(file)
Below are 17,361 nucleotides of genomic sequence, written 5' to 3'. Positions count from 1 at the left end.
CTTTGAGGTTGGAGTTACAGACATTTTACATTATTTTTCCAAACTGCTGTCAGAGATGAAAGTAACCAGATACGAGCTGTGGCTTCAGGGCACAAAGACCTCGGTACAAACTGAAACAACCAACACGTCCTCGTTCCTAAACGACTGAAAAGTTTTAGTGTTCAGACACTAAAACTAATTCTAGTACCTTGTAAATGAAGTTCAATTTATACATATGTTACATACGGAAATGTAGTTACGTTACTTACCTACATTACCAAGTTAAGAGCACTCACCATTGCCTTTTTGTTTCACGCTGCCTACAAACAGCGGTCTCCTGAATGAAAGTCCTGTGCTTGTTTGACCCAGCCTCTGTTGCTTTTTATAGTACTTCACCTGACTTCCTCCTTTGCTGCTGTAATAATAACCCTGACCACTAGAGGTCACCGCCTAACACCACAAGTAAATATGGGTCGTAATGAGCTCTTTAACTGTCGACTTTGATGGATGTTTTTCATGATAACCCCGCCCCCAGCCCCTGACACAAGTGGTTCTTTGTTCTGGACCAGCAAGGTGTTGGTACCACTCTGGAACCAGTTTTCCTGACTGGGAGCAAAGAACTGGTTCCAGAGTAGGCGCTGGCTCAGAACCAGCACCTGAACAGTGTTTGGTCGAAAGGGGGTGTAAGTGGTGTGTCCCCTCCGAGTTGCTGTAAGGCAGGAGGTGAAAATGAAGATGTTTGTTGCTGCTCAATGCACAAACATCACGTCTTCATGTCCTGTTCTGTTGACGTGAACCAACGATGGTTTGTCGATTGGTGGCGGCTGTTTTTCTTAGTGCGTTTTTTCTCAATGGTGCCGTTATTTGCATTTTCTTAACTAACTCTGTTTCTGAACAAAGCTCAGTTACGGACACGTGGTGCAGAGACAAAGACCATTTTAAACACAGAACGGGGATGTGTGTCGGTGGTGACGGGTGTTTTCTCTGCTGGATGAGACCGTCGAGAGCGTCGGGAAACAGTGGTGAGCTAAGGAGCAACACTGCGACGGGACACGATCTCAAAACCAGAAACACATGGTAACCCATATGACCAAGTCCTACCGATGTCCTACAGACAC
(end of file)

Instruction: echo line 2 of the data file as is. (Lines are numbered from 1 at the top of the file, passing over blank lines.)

CTTTGAGGTTGGAGTTACAGACATTTTACATTATTTTTCCAAACTGCTGTCAGAGATGAAAGTAACCAGATACGAGCTGTGGCTTCAGGGCACAAAGACCTCGGTACAAACTGAAACAACCAACACGTCCTCGTTCCTAAACGACTGAAAAGTTTTAGTGTTCAGACACTAAAACTAATTCTAGTACCTTGTAAATGAAGTTCAATTTATACATATGTTACATACGGAAATGTAGTTACGTTACTTACCTACATTACCAAGTTAAGAGCACTCACCATTGCCTTTTTGTTTCACGCTGCCTACAAACAGCGGTCTCCTGAATGAAAGTCCTGTGCTTGTTTGACCCAGCCTCTGTTGCTTTTTATAGTACTTCACCTGACTTCCTCCTTTGCTGCTGTAATAATAACCCTGACCACTAGAGGTCACCGCCTAACACCACAAGTAAATATGGGTCGTAATGAGCTCTTTAACTGTCGACTTTGATGGATGTTTTTCATGATAACCCCGCCCCCAGCCCCTGACACAAGTGGTTCTTTGTTCTGGACCAGCAAGGTGTTGGTACCACTCTGGAACCAGTTTTCCTGACTGGGAGCAAAGAACTGGTTCCAGAGTAGGCGCTGGCTCAGAACCAGCACCTGAACAGTGTTTGGTCGAAAGGGGGTGTAAGTGGTGTGTCCCCTCCGAGTTGCTGTAAGGCAGGAGGTGAAAATGAAGATGTTTGTTGCTGCTCAATGCACAAACATCACGTCTTCATGTCCTGTTCTGTTGACGTGAACCAACGATGGTTTGTCGATTGGTGGCGGCTGTTTTTCTTAGTGCGTTTTTTCTCAATGGTGCCGTTATTTGCATTTTCTTAACTAACTCTGTTTCTGAACAAAGCTCAGTTACGGACACGTGGTGCAGAGACAAAGACCATTTTAAACACAGAACGGGGATGTGTGTCGGTGGTGACGGGTGTTTTCTCTGCTGGATGAGACCGTCGAGAGCGTCGGGAAACAGTGGTGAGCTAAGGAGCAACACTGCGACGGGACACGATCTCAAAACCAGAAACACATGGTAACCCATATGACCAAGTCCTACCGATGTCCTACAGACAC